Thursday, October 12, 2017

Yesterday was national coming out day

No, this isn't a post to tell you I'm not a straight female - I'm fairly sure I am. Many times through life I've thought it would be easier to be attracted to women, because men can be difficult, but it never happened.

It is a post to urge people to live and let live.

One can't generalize about a people as a whole, because we're all individuals, but I think the average Swede is better at putting things in a mental, "none-of-my-business" box than Americans are. I've met so many people in the USA trying to convert everyone else to their religion, condemning the way of life of the people next door, or even shunning their own children because they're different.

Not cool.

Over here, we're more likely to make up our minds, legislate, and move on.

Again, I'm not saying there aren't Americans who mind their own business, or Swedes who meddle - this is a gross generalization.

We decided on abortion being legal in 1938. No, I didn't switch the numbers around. 1938.

We decided that transgender persons should be able to change their legal gender in 1972, and legislated about legal protection for persons in a same-sex partnership in 1995. Gay people are welcome to get married in church.

When I say, "I'm Swedish, I don't care" I mean, "I'm Swedish, I don't care."

I know two dogs - Border Collies - who got married in a church. Pretty sure many Americans would throw a fit over that one. We think it's cute.

By the way, did you know American anti-abortion organizations are trying to mess with our abortion friendly laws? Talk about being bad at sticking to your own business - Sweden is on another continent, and they still feel the urge to meddle.

I digress. I was going to talk about national coming out day.

The day made me think of the bathroom debate where Christian groups wanted to patrol public restrooms at Target to make sure everyone uses the right one. That in turn made me think of transgender people. I'm sure it's difficult enough in my culture where everyone uses the same bathroom, can't even imagine the struggle of living in a nation where people try to regulate where you pee.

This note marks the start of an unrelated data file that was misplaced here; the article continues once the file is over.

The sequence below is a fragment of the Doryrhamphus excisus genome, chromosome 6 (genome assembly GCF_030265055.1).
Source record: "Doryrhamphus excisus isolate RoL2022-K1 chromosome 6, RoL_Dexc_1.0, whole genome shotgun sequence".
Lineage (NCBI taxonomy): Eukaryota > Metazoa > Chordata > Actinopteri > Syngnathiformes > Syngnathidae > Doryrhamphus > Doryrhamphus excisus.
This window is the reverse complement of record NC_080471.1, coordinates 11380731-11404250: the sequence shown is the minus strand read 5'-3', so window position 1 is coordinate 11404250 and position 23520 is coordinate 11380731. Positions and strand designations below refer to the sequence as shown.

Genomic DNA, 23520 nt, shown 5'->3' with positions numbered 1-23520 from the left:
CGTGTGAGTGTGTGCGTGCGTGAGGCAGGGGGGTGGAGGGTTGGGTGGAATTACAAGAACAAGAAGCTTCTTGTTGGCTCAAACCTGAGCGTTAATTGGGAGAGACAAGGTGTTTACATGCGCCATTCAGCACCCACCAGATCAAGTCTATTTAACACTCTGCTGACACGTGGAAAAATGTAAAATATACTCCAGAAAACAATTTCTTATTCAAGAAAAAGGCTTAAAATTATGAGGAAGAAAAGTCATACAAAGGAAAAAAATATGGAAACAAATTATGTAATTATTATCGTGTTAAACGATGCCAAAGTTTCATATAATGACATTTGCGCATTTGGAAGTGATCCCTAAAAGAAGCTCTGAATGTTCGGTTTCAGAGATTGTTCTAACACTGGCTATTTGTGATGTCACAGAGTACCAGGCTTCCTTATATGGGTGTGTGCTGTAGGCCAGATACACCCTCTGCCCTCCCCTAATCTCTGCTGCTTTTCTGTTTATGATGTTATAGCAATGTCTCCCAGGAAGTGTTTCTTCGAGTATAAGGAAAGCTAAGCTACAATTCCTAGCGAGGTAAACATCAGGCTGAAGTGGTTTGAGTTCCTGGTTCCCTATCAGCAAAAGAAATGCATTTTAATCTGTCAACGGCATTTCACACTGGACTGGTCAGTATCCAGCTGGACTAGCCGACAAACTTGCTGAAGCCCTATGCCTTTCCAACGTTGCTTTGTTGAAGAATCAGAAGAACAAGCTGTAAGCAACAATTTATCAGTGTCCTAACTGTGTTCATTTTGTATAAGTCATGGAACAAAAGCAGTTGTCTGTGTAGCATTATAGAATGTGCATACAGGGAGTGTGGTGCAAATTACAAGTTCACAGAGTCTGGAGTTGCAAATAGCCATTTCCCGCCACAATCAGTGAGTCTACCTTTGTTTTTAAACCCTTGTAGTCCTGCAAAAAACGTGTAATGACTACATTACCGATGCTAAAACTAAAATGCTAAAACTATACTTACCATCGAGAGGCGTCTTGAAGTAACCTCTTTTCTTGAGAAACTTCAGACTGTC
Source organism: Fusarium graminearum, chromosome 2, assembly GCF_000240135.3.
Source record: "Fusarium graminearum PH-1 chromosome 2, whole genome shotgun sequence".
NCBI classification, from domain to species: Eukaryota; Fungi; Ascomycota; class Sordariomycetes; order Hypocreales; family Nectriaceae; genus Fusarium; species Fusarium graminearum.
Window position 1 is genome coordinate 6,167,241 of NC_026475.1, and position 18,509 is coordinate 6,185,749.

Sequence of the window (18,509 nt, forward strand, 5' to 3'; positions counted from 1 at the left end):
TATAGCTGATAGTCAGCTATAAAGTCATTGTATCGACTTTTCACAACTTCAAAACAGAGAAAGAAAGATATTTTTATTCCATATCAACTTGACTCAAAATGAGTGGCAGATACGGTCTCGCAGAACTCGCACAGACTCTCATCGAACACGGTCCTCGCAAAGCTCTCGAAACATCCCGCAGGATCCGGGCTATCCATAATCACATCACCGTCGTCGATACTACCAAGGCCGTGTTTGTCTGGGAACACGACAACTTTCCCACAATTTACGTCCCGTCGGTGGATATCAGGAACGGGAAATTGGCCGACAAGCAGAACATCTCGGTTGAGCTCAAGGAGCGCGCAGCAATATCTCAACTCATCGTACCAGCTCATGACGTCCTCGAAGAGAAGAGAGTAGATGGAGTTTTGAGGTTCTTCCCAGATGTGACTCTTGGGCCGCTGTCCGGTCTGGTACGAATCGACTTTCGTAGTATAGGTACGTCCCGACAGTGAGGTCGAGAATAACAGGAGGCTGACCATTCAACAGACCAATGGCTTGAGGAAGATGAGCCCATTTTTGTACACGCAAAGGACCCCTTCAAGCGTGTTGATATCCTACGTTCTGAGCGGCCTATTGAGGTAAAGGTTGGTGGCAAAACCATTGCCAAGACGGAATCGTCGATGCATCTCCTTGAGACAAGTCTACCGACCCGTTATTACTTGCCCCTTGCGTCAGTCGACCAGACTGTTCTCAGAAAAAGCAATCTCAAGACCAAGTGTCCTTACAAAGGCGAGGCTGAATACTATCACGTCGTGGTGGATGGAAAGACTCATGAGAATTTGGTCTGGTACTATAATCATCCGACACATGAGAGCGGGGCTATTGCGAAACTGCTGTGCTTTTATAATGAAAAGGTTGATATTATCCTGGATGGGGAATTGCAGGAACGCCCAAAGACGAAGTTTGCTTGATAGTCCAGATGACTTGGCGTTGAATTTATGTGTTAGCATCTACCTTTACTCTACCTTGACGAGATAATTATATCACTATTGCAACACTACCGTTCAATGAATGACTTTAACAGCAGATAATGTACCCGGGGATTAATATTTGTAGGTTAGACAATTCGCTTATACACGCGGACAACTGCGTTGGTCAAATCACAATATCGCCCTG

Yes, I know bathrooms aren't the real issue, but they make a good example.

I was born a woman. I have lady parts and I identify with being a woman. Sweden is more equal than America, but there is still a gender gap. Imagine if the only way to catch up with male privilege was to change you gender.

Imagine if someone were to say, "We could surgically remove your breasts, and make you look like a man down there. Hormon treatments can make you grow facial hair and deepen your voice. That way, you can get the same salary as a man, have the same opportunities as a man, and be treated as fairly as a man. What do you mean you'd be uncomfortable? You just have to pretend. Be normal, as a man."

That would be pretty upsetting.

It may be a bad example, but it's exactly what society does to transgender people. You feel like a woman, but you were born in a man's body. Too bad, be normal and pretend to be a guy. Or, you feel like a man but you were born in a woman's body. Shouldn't that be fun? You have your own boobs to play with.

Some people are comfortable in their body, others are not. There's a wide spectrum of gender identities and sexualities. What's "normal" will depend on the person defining the word.

Can't we all just leave other people alone, and let them live their lives in a way that makes them happy?

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